Sunday, May 6, 2012

5th Sunday of Easter--Youth Sunday, Camp Bratton Green Sunday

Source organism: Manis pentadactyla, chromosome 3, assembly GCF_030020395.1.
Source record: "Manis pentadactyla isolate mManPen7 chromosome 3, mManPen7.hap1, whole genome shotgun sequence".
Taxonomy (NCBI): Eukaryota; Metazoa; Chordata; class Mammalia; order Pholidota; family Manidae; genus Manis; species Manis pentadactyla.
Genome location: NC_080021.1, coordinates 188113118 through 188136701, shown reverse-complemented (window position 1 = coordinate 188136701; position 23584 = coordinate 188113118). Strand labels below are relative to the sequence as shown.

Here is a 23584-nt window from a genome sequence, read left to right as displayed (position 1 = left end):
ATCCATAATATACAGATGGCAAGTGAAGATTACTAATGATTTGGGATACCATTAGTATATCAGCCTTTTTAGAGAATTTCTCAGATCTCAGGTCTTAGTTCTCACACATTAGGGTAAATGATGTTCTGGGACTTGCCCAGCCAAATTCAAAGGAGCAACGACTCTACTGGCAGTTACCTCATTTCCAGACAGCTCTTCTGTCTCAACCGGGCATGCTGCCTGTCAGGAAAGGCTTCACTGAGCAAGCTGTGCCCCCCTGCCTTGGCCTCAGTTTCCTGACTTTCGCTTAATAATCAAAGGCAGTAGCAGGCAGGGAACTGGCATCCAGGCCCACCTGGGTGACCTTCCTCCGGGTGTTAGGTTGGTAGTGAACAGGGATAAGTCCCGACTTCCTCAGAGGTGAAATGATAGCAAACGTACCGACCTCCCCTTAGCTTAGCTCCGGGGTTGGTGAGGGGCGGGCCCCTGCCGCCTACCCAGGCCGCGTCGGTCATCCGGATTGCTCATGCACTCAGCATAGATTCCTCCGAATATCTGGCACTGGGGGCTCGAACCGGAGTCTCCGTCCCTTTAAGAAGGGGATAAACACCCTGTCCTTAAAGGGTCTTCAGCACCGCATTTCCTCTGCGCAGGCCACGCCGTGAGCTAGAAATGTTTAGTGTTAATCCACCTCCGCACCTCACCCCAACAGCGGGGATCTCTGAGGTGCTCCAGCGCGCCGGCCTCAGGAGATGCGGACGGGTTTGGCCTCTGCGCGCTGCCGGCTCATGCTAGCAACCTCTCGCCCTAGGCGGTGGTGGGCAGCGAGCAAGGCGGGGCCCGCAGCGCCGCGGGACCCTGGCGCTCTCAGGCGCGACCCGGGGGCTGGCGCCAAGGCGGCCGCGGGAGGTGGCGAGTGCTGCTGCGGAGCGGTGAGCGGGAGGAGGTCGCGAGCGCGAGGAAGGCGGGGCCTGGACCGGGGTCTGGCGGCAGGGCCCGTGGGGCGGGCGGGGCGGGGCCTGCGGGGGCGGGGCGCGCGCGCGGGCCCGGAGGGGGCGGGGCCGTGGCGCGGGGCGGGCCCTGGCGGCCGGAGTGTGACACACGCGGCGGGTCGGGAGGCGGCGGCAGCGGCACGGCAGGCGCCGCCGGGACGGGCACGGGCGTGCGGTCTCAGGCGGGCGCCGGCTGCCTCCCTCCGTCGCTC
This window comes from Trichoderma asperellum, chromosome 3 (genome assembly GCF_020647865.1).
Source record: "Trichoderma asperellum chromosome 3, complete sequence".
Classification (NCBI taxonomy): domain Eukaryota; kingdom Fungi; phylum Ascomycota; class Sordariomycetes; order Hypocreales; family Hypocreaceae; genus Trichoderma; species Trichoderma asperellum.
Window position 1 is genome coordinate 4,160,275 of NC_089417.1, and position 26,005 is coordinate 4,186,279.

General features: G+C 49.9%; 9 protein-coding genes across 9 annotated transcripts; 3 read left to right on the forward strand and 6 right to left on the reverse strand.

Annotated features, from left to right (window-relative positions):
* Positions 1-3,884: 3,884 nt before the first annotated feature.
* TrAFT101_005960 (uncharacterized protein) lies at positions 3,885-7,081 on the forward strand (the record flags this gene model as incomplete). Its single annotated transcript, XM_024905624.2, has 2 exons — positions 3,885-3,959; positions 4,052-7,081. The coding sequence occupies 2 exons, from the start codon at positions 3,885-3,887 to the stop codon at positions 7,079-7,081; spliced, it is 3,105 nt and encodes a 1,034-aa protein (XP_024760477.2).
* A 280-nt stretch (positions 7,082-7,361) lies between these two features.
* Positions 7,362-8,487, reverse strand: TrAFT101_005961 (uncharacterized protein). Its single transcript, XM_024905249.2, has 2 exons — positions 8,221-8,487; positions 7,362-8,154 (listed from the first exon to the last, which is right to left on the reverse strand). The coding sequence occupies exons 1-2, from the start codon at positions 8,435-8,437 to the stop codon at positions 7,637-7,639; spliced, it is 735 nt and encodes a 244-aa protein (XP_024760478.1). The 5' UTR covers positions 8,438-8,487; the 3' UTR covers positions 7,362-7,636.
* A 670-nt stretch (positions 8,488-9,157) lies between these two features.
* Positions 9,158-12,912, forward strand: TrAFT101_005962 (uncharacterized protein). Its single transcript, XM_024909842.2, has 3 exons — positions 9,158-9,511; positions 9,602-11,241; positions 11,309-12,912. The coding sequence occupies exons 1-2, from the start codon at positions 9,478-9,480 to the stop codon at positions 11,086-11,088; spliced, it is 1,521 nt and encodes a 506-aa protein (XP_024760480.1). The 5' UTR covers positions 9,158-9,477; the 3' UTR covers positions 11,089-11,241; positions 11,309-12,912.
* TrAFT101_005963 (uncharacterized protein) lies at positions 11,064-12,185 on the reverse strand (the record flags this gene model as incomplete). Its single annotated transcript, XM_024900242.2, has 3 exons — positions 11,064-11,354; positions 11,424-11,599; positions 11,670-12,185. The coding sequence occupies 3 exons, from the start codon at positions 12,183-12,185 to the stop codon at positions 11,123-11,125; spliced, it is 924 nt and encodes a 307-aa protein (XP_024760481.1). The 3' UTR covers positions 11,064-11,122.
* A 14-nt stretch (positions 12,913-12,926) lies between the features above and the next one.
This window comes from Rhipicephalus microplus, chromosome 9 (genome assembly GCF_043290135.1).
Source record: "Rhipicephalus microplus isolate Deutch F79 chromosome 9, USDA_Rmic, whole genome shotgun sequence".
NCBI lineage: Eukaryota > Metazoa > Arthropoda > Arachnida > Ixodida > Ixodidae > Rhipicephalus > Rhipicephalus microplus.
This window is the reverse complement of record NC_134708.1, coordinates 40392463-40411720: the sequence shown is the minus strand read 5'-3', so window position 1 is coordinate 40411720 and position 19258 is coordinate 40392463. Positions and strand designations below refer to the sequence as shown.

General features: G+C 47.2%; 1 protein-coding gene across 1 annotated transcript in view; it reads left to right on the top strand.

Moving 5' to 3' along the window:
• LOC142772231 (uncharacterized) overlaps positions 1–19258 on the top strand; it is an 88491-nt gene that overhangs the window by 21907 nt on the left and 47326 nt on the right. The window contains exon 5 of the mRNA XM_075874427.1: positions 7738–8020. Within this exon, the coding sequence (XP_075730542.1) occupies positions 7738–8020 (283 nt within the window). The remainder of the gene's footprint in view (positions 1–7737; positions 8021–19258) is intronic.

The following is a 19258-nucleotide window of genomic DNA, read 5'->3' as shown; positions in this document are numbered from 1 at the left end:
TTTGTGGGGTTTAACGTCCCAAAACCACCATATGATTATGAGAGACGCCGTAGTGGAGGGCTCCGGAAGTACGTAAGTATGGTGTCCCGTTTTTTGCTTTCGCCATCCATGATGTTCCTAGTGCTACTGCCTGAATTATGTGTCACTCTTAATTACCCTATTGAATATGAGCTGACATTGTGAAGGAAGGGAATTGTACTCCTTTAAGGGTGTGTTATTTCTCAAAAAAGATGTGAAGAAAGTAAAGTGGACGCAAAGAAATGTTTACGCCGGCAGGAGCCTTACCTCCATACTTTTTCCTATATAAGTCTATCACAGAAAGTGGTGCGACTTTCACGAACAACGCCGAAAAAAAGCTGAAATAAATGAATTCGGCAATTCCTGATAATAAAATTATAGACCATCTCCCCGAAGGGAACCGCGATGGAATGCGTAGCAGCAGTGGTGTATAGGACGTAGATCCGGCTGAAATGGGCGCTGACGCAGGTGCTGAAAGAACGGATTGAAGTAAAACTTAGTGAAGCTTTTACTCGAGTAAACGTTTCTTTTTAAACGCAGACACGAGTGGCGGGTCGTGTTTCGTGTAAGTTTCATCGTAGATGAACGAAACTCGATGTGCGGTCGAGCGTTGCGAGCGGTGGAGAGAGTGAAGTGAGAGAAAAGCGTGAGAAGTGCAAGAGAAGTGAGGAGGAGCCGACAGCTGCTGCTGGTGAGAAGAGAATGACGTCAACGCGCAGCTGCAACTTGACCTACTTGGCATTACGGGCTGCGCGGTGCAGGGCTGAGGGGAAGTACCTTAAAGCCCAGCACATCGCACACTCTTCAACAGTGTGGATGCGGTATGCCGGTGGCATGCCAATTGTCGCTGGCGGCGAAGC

5th Sunday after Easter Year B Youth Sunday and Gray Center Sunday When we lived in the rectory in McComb, I had a terrible nemesis: kudzu. Now, I don’t know how many of you Coast natives know about the evils of kudzu, but it is a plant that is not native to Mississippi. (I think they brought it in from Japan for erosion control). And kudzu is a vine that just comes in and takes over. I fought it for years as it tried to devour my camellia bushes. And one of the interesting things about kudzu that I found is that the vines would grow incredibly long. As I was pulling one part of the vine off my bushes, I would discover that that single vine was stretched all the way to the other end of the flower bed, entwined with many other plants along the way. Jesus says, “I am the vine, you are the branches.” And I can’t help but think of kudzu when he says this—how we as the body of Christ are all inextricably connected with other parts that may be way down at the other end of the flower bed. I had an encounter with this truth a few years ago through Camp Bratton Green, our diocesan camp for young people in Central Mississippi. I had been to Bratton Green for one session as a child (5th grade), and it had been a pretty good camp experience, but I had not felt particularly plugged in to the life there. I had definitely felt like there were insiders and outsiders, and I was one of the outsiders. So I never went back, until I had just graduated from high school and decided I wanted to be a counselor. I was accepted to be on the staff of a priest I had never met, a man named Duncan M. Gray, III. And I made up my mind that as a counselor, I would actively work to make sure that every single one of the girls in my cabin felt a profound sense of belonging. I had a great week at camp that week, and it opened up a new sense of belonging for me in the life of that place. Fast forward ten years, and I had just come back to the diocese from seminary, and I was fulfilling my required two years of service on staff at Camp Bratton Green. On my first day there, one of the permanent staff (the college age kids who run the camp for the entire summer) came up to me, and she reintroduced herself and told me that I had been her camp counselor for her first session ever at Camp Bratton Green. She told me of how that beginning and that sense of belonging had opened the door for her for many happy summers spent out at Bratton Green and how she had come to be on permanent staff to help foster that sense of belonging in the children coming after her. Jesus says, “I am the vine, and you are the branches.” We have no way of knowing how our gifts and our offerings may affect and enrich the life of a member of the vine in another part of the flower bed. And in working with young people, especially, we never know how God will take and use the gifts that we freely offer and how God will multiply those small humble gifts into a radical abundance. But today, we are given the opportunity to do just that. This year, we are sending 10 children, students from the Arts Academy who are the cream of the crop at Pass Road Elementary school, to Camp Bratton Green for one week each of summer camp. We have no way of knowing how God will take and use that offering which we make in the life of those children, in the life of Camp Bratton Green, in the life of that school, and in the life of this community; but I believe that our small offering will be transformed by God into a radical abundance that will be beyond our wildest imaginings. We need your help to do this. If you are able to give money to the St. Peter’s by-the-Sea Camp Bratton Green scholarship fund, please do so. It costs $400 to send one child to camp. We will receive some assistance from the CBG scholarship fund and possibly some scholarships from the Okalona trust, but we still need to raise a significant amount of money to send these kids to camp. It is an ambitious endeavor on the part of this church, and any money given to this will be helpful and so appreciated. We have no way of knowing how our offering of love and support and the once in a lifetime opportunity for these children to go to camp will impact for good the lives of these children nor how it will make this world a better place. But we offer this gift to God in faith, and we trust that God will take it and multiply it in abundance. Kind of like kudzu.